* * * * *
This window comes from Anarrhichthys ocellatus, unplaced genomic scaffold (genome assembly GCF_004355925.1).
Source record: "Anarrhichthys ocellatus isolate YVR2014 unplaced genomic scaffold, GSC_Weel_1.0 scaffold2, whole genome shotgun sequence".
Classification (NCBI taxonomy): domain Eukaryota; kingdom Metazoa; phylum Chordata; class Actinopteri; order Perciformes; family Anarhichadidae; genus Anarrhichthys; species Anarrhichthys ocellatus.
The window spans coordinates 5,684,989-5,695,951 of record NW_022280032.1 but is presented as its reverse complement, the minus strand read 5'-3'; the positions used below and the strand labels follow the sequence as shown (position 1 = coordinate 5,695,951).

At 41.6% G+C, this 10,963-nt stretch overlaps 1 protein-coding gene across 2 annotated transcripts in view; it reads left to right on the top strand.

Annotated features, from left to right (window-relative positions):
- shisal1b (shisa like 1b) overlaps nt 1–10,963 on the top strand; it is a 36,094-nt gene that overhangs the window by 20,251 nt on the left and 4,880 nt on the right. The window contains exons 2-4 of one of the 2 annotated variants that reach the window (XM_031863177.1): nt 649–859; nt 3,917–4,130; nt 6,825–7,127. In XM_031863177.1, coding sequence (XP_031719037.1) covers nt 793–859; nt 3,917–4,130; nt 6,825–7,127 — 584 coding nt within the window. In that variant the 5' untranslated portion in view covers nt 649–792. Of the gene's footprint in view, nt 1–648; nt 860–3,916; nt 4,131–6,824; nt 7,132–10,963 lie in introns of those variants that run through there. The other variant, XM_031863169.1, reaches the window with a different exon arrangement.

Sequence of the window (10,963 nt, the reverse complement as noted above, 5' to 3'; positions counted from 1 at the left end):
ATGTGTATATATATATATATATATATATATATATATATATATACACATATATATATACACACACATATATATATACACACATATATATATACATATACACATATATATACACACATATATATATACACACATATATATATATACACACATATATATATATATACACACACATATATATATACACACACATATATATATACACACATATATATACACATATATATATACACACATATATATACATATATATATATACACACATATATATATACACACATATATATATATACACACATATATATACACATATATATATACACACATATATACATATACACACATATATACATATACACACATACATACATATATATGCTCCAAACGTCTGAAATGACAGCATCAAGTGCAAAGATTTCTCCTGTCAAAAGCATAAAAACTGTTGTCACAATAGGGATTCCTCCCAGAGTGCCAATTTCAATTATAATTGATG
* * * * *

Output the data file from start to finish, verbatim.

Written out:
This window comes from Anarrhichthys ocellatus, unplaced genomic scaffold (genome assembly GCF_004355925.1).
Source record: "Anarrhichthys ocellatus isolate YVR2014 unplaced genomic scaffold, GSC_Weel_1.0 scaffold2, whole genome shotgun sequence".
Classification (NCBI taxonomy): domain Eukaryota; kingdom Metazoa; phylum Chordata; class Actinopteri; order Perciformes; family Anarhichadidae; genus Anarrhichthys; species Anarrhichthys ocellatus.
The window spans coordinates 5,684,989-5,695,951 of record NW_022280032.1 but is presented as its reverse complement, the minus strand read 5'-3'; the positions used below and the strand labels follow the sequence as shown (position 1 = coordinate 5,695,951).

At 41.6% G+C, this 10,963-nt stretch overlaps 1 protein-coding gene across 2 annotated transcripts in view; it reads left to right on the top strand.

Annotated features, from left to right (window-relative positions):
- shisal1b (shisa like 1b) overlaps nt 1–10,963 on the top strand; it is a 36,094-nt gene that overhangs the window by 20,251 nt on the left and 4,880 nt on the right. The window contains exons 2-4 of one of the 2 annotated variants that reach the window (XM_031863177.1): nt 649–859; nt 3,917–4,130; nt 6,825–7,127. In XM_031863177.1, coding sequence (XP_031719037.1) covers nt 793–859; nt 3,917–4,130; nt 6,825–7,127 — 584 coding nt within the window. In that variant the 5' untranslated portion in view covers nt 649–792. Of the gene's footprint in view, nt 1–648; nt 860–3,916; nt 4,131–6,824; nt 7,132–10,963 lie in introns of those variants that run through there. The other variant, XM_031863169.1, reaches the window with a different exon arrangement.

Sequence of the window (10,963 nt, the reverse complement as noted above, 5' to 3'; positions counted from 1 at the left end):
ATGTGTATATATATATATATATATATATATATATATATATATACACATATATATATACACACACATATATATATACACACATATATATATACATATACACATATATATACACACATATATATATACACACATATATATATATACACACATATATATATATATACACACACATATATATATACACACACATATATATATACACACATATATATACACATATATATATACACACATATATATACATATATATATATACACACATATATATATACACACATATATATATATACACACATATATATACACATATATATATACACACATATATACATATACACACATATATACATATACACACATACATACATATATATGCTCCAAACGTCTGAAATGACAGCATCAAGTGCAAAGATTTCTCCTGTCAAAAGCATAAAAACTGTTGTCACAATAGGGATTCCTCCCAGAGTGCCAATTTCAATTATAATTGATG